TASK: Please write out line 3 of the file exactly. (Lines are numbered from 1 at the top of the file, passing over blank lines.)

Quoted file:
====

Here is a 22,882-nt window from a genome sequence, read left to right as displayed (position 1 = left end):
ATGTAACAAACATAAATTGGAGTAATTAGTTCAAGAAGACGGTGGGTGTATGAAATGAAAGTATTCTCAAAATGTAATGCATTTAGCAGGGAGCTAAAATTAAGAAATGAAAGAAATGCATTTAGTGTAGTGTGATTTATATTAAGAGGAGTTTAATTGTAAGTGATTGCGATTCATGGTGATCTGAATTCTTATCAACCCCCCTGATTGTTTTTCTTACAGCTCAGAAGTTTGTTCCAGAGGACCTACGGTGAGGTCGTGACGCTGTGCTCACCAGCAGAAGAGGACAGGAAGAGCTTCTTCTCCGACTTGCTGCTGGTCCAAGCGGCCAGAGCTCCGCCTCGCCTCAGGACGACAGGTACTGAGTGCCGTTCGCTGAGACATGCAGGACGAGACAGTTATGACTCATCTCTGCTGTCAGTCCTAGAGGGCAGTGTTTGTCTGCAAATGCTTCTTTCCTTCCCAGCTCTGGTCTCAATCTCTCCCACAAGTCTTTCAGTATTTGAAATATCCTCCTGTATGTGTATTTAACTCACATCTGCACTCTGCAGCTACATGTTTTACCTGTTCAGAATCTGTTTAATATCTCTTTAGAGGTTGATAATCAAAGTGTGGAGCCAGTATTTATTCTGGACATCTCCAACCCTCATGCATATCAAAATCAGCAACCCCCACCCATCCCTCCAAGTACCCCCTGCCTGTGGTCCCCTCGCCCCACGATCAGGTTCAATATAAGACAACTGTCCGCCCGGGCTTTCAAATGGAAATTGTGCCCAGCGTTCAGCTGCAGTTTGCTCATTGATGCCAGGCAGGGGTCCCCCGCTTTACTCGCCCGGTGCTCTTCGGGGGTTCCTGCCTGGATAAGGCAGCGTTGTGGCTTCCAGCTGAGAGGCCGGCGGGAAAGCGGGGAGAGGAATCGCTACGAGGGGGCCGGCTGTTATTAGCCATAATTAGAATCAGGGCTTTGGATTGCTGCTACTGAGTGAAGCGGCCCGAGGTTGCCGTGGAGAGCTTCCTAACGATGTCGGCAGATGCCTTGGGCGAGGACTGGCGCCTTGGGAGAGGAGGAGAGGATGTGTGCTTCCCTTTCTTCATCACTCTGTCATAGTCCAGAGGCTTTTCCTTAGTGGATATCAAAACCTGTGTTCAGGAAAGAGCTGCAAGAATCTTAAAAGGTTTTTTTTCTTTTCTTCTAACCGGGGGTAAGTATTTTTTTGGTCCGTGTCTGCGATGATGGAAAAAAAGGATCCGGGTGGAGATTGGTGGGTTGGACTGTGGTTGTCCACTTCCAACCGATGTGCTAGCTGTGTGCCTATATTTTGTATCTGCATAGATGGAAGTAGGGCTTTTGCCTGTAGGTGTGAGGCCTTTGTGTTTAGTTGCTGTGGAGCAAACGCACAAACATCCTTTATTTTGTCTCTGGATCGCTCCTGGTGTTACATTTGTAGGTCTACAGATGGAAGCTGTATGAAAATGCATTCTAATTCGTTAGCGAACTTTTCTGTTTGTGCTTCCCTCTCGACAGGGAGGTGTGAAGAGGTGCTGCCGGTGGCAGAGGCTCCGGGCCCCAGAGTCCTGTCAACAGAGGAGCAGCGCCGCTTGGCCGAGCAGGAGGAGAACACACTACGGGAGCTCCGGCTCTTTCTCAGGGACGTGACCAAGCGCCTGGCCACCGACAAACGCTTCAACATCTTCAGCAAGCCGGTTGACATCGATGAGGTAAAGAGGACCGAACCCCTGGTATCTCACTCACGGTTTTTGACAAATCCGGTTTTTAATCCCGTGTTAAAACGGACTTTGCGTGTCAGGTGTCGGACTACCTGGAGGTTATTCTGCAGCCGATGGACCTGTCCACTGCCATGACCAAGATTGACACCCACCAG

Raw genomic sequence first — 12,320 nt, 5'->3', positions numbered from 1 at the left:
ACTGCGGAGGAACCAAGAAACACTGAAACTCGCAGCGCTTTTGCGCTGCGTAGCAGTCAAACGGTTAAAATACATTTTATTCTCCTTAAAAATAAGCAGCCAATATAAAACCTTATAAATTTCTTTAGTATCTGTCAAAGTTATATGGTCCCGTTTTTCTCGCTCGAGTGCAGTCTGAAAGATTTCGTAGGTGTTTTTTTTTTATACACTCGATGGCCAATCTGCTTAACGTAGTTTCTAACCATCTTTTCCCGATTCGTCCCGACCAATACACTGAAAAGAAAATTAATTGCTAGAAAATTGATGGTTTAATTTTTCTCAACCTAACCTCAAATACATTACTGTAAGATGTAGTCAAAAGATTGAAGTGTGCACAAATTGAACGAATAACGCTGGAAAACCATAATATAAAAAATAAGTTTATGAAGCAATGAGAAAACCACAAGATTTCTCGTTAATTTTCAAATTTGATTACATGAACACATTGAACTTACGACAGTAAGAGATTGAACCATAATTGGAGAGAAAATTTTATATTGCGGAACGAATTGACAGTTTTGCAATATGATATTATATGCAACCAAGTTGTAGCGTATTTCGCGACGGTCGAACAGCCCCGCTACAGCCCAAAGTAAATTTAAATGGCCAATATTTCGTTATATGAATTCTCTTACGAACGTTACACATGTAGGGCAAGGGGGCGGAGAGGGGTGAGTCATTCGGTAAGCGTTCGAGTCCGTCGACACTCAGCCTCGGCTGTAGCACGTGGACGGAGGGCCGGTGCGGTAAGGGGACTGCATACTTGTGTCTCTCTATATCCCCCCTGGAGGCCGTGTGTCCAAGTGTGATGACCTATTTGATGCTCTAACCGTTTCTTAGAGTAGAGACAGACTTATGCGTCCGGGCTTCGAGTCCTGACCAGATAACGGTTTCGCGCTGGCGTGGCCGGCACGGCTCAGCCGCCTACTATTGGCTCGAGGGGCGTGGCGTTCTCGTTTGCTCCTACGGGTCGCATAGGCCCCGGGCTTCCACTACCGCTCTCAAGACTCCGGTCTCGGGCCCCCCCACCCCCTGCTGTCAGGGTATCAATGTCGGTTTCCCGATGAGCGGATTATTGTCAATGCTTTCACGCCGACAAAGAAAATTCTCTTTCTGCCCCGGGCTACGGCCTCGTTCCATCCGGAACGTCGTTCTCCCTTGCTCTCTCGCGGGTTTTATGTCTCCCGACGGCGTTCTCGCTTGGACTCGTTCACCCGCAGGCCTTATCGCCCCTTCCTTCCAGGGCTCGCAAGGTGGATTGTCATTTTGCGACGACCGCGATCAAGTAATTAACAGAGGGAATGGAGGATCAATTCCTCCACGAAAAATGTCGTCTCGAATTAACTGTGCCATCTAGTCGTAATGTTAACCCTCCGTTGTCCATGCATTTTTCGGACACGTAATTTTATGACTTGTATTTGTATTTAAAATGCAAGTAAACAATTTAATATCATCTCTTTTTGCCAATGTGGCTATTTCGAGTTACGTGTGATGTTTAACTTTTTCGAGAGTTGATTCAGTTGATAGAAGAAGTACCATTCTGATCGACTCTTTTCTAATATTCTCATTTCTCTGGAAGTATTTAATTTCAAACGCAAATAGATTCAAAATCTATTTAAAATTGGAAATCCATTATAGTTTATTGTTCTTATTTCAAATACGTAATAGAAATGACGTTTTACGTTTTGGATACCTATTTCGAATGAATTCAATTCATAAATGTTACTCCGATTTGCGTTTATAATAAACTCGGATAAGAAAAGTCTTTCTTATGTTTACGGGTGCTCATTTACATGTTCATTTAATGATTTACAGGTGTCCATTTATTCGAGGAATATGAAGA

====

Raw genomic sequence first — 12,320 nt, 5'->3', positions numbered from 1 at the left: